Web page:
Secure Private Advertising Remotely Run On Webserver (SPARROW) was proposed in May 2020 by Criteo, a company focused on retargeting, in response to TURTLEDOVE. SPARROW introduces several changes that allow the advertiser to retain control over the ad serving process.
- It proposes a way for advertisers to retrieve more advanced reporting, conduct A/B testing, and define their own attribution methods.
- It provides a compelling alternative to a Chrome-controlled auction by suggesting the auction moves away from the browser and over to a trusted independent “Gatekeeper,” thus minimizing Google’s attempted power grab.
- The proposal addresses shortcomings in TURTLEDOVE by prioritizing brand safety and fraud detection.
- SPARROW’s scope is not limited exclusively to retargeting and can theoretically support all targeting use cases.
- Many industry players are concerned with the security of a third-party Gatekeeper. There is fear that a centralized entity may be susceptible to a data breach. Additionally, there is skepticism surrounding providing real-time reporting in a way that meets privacy standards.
- DSPs and SSPs will be required to re-implement bidding models and auction logic in the Gatekeeper, a complex process that relies heavily on the Gatekeeper to protect confidential information and technologies.
The Google Ads team responded to SPARROW in September with DOVEKEY (a play on TURTLEDOVE and key-values). DOVEKEY aims to simplify auction aspects of TURTLEDOVE and modify SPARROW so that the Gatekeeper acts as a key-value (KV) server. Google explains their intent below.
Dovekey supports many of the same use cases as SPARROW while also mitigating these challenges:
- It alleviates the need for the ad tech industry to re-implement logic on an external server, the KV server will cache the results of existing control and bidding logic.
- It allows trustworthiness to be established via an open source auditing process, the KV server will only support limited and well-defined functionality.
- It can guarantee user privacy, the KV server can be implemented in a private or semi-private manner.
The key idea of Dovekey is that we can get most of the benefit of SPARROW bidding even if the Gatekeeper server just acts as a simple lookup table – a trusted Key-Value (KV) server which receives a Key (a contextual signal plus an interest group) and returns a Value (a bid).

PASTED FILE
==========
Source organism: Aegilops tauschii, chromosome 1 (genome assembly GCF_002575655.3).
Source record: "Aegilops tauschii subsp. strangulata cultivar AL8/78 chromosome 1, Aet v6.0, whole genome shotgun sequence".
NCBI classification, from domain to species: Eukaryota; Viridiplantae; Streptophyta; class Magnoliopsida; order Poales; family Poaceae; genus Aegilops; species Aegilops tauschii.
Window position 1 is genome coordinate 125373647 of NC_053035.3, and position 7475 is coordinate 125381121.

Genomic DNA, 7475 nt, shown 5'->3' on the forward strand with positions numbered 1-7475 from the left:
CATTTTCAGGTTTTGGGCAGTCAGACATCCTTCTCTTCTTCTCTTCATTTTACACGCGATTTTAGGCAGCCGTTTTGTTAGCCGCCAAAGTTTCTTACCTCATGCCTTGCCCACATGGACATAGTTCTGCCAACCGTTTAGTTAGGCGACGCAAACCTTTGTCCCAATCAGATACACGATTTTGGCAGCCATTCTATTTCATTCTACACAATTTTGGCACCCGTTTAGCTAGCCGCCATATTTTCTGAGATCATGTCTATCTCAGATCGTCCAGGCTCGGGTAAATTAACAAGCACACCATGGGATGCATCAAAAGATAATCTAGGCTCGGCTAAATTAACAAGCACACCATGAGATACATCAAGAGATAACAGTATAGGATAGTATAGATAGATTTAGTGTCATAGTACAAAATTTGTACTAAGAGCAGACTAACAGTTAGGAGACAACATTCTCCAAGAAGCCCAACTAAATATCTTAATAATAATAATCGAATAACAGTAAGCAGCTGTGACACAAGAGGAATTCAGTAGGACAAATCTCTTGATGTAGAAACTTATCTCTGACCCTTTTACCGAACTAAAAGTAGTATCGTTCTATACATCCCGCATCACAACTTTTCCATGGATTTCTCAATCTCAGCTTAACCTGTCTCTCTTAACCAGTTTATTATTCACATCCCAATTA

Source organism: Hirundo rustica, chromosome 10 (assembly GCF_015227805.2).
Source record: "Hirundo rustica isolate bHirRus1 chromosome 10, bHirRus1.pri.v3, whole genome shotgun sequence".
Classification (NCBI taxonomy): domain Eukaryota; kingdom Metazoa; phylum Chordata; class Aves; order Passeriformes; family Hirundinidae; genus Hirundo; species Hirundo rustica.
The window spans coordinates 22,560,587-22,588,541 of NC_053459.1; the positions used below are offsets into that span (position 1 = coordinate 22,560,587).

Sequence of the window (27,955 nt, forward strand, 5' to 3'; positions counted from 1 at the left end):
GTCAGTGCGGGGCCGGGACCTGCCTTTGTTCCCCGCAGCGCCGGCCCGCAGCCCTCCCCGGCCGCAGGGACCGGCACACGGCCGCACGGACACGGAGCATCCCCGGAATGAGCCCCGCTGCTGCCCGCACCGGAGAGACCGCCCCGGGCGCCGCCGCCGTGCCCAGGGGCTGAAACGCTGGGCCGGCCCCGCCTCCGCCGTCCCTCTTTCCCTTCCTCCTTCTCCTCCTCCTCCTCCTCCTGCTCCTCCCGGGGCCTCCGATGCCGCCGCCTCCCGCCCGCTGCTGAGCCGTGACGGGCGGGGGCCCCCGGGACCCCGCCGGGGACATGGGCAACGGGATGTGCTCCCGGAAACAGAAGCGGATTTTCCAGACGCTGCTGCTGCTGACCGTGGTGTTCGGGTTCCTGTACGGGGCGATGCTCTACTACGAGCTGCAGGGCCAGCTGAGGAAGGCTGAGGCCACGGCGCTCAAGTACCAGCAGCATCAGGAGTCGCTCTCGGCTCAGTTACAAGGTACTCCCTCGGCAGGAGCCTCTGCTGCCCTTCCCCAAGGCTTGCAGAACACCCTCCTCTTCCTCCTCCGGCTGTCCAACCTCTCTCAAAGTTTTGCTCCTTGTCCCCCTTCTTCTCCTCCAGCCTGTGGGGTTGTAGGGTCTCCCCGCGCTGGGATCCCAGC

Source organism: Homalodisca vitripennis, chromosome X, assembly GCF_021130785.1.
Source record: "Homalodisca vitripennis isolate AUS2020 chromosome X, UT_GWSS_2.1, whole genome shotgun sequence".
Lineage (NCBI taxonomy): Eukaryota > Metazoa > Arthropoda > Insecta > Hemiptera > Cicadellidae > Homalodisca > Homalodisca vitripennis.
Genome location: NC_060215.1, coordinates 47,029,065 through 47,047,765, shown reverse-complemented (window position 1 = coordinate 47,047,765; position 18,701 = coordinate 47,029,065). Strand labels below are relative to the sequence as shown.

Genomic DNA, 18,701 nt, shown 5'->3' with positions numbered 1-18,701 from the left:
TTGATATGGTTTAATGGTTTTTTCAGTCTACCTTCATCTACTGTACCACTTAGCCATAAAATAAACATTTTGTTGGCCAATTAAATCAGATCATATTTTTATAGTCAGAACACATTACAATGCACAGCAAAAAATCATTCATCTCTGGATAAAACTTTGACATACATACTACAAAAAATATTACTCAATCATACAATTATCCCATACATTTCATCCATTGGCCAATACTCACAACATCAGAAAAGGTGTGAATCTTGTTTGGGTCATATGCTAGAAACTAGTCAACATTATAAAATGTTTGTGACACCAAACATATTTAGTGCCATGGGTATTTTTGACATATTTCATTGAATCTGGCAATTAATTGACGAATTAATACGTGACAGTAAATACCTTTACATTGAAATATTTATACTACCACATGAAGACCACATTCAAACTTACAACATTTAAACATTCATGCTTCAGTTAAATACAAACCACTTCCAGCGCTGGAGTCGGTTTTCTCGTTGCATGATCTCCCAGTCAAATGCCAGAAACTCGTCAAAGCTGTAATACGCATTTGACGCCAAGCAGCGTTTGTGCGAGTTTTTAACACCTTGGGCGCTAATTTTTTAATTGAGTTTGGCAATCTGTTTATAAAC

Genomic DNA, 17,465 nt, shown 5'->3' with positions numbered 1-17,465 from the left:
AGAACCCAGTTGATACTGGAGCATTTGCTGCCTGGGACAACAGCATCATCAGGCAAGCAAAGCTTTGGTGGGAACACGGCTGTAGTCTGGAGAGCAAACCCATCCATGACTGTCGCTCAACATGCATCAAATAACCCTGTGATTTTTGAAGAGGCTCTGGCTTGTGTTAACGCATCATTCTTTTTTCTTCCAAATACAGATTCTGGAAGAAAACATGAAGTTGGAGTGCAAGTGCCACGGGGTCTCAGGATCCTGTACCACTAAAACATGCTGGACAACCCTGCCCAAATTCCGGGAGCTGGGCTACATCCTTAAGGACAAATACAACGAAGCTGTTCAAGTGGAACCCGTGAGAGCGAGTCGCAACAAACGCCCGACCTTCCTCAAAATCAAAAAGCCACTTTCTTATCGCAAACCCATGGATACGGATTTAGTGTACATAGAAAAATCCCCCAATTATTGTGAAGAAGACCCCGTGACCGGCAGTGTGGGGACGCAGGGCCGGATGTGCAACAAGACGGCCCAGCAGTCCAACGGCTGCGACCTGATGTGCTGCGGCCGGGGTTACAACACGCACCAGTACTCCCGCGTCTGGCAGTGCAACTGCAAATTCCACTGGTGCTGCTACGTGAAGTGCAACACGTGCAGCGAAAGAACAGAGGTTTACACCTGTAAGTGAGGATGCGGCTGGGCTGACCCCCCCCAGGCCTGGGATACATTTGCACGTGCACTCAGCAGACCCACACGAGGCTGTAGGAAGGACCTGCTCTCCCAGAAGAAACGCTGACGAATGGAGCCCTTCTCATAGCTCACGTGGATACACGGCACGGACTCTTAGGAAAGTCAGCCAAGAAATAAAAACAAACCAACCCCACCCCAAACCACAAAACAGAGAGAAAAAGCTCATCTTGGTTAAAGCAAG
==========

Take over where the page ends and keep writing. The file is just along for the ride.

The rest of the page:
- Ad tech companies will not be required to re-implement bidding models and auction logic into another server.
- The key-value server does not need to be run by Google, and can instead be operated by a third-party, shifting some control away from Google.
- It supports many of the improvements proposed in SPARROW, such as A/B testing and fraud detection.
- While DOVEKEY addresses auction and bidding dynamics, it does not address TURTLEDOVE’s measurement and reporting shortcomings.
- The auction still takes place in the Chrome browser, allowing Google to attain a major stake in the ad serving process.
- It is unclear who will host the key-value servers and how many servers will be needed.
Another proposal that builds off the SPARROW and DOVEKEY counter proposals is Magnite’s Publisher Auction Responsibility Retention Revision of TurtleDove (PARRROT). PARRROT adopts a lot of the privacy aspects of TURTLEDOVE, but instead aims to shift the power away from Google by recommending that all auction dynamics be moved back to the publisher side. Magnite suggests we accomplish this by using a Fenced Frames API. In short, Fenced Frames enable an ad to appear on a website without the web page gaining insight into the ad being displayed. This can be thought of in the same sense as header bidding. Magnite’s VP of Product Management, Garrett McGrath says that PARRROT should be seen as complementary to SPARROW and DOVEKEY. “PARRROT extends the key-value store component of DOVEKEY by allowing DSPs to directly and explicitly declare their bidding wishes; otherwise this is theoretically accomplished through Machine Learning in DOVEKEY. PARRROT and DOVEKEY simplify the Gatekeeper by removing any computation tasks thereby increasing trust among users. PARRROT addresses where the auction logic is run, not how audiences are handled.”
- Publishers and SSPs retain control over auction dynamics by using the Fenced Frames API.
- Chrome’s role in the auction is diminished to controlling what data is available.
- PARRROT’s most prevalent criticism is that aside from reducing Google’s control, it does not offer solutions to issues from prior proposals.
This is not a comprehensive list of proposals. Several other industry players have weighed in as well, and each counter proposal has been met with at least some criticism. The truth is that we likely won’t reach a solution that the entire ad tech industry supports. What is promising is that each new proposal takes previous proposals into consideration and attempts to make improvements. Even Google seems willing to compromise and work toward a solution where they are not the sole bearer of power.
That being said, Google did recently cause a stir by disavowing identity-based solutions entirely in their products. Outside of Google’s Privacy Sandbox, identity-based tracking solutions that will work without third-party cookies are being proposed by reputable ad tech players like The Trade Desk, LiveRamp, and Neustar. In our next post, we’ll dive into some of the identity solutions that the industry is rallying behind, explain how they differ from the Privacy Sandbox proposals, and provide some insight into Google’s reluctance to endorse or support them.